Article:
immunity & wellness

Benefits of Stretching at Work

Did you know that the average adult in the U.S. sits for 6.5 hours per day [1]? With more of us working from home these days, we can find ourselves sitting in our office chair more than we might like. Adding some stretches breaks in your workday routine can bring a host of benefits. 

Read on to learn more and add some of these easy tricks into your day! 

 

 

Reduced Fatigue

If you find yourself feeling tired when the afternoon rolls around, don’t pour yourself another shot of espresso. Instead, try doing some stretches.

fatigue tired man

This might seem a bit strange at first. In reality, though, stretching at the workplace does an excellent job at combatting fatigue and helping workers to feel more energized throughout the day. 

When you stretch, more blood flows to your brain and your muscles. This, in turn, delivers more oxygen and nutrients to these areas and gets rid of metabolic wastes, including carbon dioxide, uric acid, and ammonia [2]. 

 

 

Improved Posture

How’s your posture when you’re sitting at your desk? Do you sit with your back straight, feet flat on the floor, and neck perfectly balanced above your shoulders? Didn’t think so. 

You might start the day with the best of intentions for your posture, but by the time your lunch break arrives, you’ve likely started so let your shoulders creep up toward your ears and noticed your back beginning to round.

Regular stretching throughout the workday can help to improve your posture [3]. It lengthens tight muscles and makes it easier for you to sit comfortably with good posture all day long.

 

 

Better Coordination and Balance

Studies show that regular stretching can help to improve your coordination and balance, too [4]. This likely has to do with the fact that it increases proprioception (or awareness of your body in space). 

This might not seem that important now. In the future, though, it can help you to avoid trips and falls, both of which can lead to serious injuries as you age.

 

 

Reduced Injury Risk

In general, office work or remote work doesn’t seem like it’s particularly high-risk. You might not be at risk of falls or broken bones the way you might be if you worked on a construction site, but you are vulnerable to other types of injuries, including repetitive strain injuries. 

injured arm

Repetitive strain injuries occur when you perform the same motions day after day without sufficient rest [5]. A good example of an office-related repetitive strain injury is carpal tunnel syndrome from typing or using a computer mouse.  

When you make time for stretching at work, you can give your muscles, tendons, and joints much-needed breaks. This allows for more blood flow to these areas and a chance to combat some of the repetitive motions you put them through each day.

 

 

Increased Productivity

We all want to be as productive as possible while on the job, don’t we? Stretching breaks can help to make that happen. 

Studies show that taking regular breaks helps workers to get more done during the workday [6]. If you add some stretching to your break time, it’s possible that you’ll feel even more refreshed when the break is over since you’ve increased blood flow and taken a break from screens (instead of switching from staring at your computer screen to staring at your phone screen).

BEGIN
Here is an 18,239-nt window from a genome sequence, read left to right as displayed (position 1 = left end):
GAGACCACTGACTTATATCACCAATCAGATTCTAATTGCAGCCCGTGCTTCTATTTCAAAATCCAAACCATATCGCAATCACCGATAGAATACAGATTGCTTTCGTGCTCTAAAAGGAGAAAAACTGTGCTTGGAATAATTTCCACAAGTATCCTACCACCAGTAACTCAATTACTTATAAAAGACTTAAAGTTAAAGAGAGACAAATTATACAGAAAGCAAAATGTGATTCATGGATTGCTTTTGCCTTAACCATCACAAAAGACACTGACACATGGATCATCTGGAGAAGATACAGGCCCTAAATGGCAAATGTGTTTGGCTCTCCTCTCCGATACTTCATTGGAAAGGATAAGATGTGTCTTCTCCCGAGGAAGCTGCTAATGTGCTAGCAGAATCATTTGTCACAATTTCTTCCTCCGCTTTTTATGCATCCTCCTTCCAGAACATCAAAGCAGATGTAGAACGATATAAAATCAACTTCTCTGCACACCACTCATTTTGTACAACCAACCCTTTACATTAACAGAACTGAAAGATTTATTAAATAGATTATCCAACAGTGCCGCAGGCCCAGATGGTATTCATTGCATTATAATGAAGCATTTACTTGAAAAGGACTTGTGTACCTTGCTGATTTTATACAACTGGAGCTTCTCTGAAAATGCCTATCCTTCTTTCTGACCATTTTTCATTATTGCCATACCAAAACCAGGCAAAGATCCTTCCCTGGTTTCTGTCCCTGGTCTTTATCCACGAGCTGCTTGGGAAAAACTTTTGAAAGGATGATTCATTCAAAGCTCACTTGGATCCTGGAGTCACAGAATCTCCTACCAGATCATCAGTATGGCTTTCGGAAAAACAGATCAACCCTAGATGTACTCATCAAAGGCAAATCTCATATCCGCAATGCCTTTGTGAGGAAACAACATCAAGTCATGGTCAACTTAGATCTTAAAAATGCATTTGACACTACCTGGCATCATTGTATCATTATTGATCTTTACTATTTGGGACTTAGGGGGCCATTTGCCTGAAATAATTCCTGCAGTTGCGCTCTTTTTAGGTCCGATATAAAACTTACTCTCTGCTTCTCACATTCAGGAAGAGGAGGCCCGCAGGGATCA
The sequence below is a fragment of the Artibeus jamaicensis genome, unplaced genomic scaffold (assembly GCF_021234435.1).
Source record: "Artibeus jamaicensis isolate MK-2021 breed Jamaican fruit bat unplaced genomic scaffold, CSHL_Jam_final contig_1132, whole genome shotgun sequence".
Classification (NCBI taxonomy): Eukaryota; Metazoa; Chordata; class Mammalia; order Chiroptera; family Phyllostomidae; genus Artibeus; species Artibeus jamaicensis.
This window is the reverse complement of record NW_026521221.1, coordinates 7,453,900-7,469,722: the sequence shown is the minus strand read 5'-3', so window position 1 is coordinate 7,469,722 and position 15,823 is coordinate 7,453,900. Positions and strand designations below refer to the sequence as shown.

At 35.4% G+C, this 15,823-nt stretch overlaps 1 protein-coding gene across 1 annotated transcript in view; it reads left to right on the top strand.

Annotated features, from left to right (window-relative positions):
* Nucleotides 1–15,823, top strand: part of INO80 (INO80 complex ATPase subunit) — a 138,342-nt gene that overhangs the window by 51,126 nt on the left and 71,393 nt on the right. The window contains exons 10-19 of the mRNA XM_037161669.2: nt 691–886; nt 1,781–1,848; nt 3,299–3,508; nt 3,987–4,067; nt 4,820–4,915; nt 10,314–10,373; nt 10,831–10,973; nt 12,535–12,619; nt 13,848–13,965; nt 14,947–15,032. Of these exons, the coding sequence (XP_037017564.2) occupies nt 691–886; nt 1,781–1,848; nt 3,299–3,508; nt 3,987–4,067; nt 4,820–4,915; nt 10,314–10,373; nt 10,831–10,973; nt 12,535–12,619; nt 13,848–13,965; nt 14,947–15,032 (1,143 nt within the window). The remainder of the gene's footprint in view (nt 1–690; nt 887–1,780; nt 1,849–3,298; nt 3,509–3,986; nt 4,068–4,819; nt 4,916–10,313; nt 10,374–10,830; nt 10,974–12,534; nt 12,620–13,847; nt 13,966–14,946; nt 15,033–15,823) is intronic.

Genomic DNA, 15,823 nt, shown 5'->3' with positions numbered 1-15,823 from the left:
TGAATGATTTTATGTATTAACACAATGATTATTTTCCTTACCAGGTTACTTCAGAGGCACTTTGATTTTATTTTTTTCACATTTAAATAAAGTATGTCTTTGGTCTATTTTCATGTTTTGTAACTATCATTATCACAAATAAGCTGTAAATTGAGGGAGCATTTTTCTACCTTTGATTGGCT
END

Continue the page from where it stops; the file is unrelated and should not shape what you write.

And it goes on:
Increased Creativity

Finally, regular workplace stretching can help you to be more creative and innovative at work. 

Movement of all kinds, including stretching, boosts blood flow throughout the body. It also gives you a chance to look at problems in a new way [7]. 

By stepping away from your desk and doing some stretches, you might find that you have an easier time addressing difficult tasks and finding new solutions to old challenges.

 

 

Better Mood

Stretching can improve your mood, too. If you find yourself feeling agitated or stressed out while working, spending a few minutes stretching can help. 

Remember, stretching provides fresh blood, oxygen, and nutrients to your brain, which is great for your mood and helping you to change your perspective on the way the day is going. 

Stretching also produces endorphins. Endorphins are feel-good chemicals that have been shown to improve your mood and combat pain [8]. 

 

 

The Best Stretches for Desk Workers

Want to start stretching but don’t know what to do? Here are some of the best stretches for desk workers (you can even do some of them while sitting down) [9, 10]:

 

Chest Stretch

If you sit or stand with your back rounded a lot, you’ll likely find that your chest and shoulder muscles are tight. To combat these issues, try this stretch:


  • Sit or stand up straight
  • Clasp your hands together behind your back
  • Rotate your elbows inward as you straighten out your arms
  • Lift your arms up behind you until you feel a nice stretch in your chest
  • Hold for about 5-10 seconds

 

Seated Spinal Twist

neck stretch physical therapy

Seated spinal twists feel great for your back and neck, and they give you a chance you move your spine in ways you might not normally move it during the day. Here are some cues to do this stretch correctly:


  • Sit up straight in your chair with your feet flat on the floor or wrapped around your chair legs for extra stability
  • Reach across your body with your right hand and grasp the back of your chair if possible
  • Pull gentle to create a deeper stretch
  • Hold for about 5-10 seconds, then switch sides

 

Kneeling Hip Flexor Stretch

When you sit, your hips are in a flexed position. This can create tightness in your hip flexors (the muscles that connect your legs to your torso. This kneeling hip flexor stretch is a great way to address this problem:


  • Kneel down on your right knee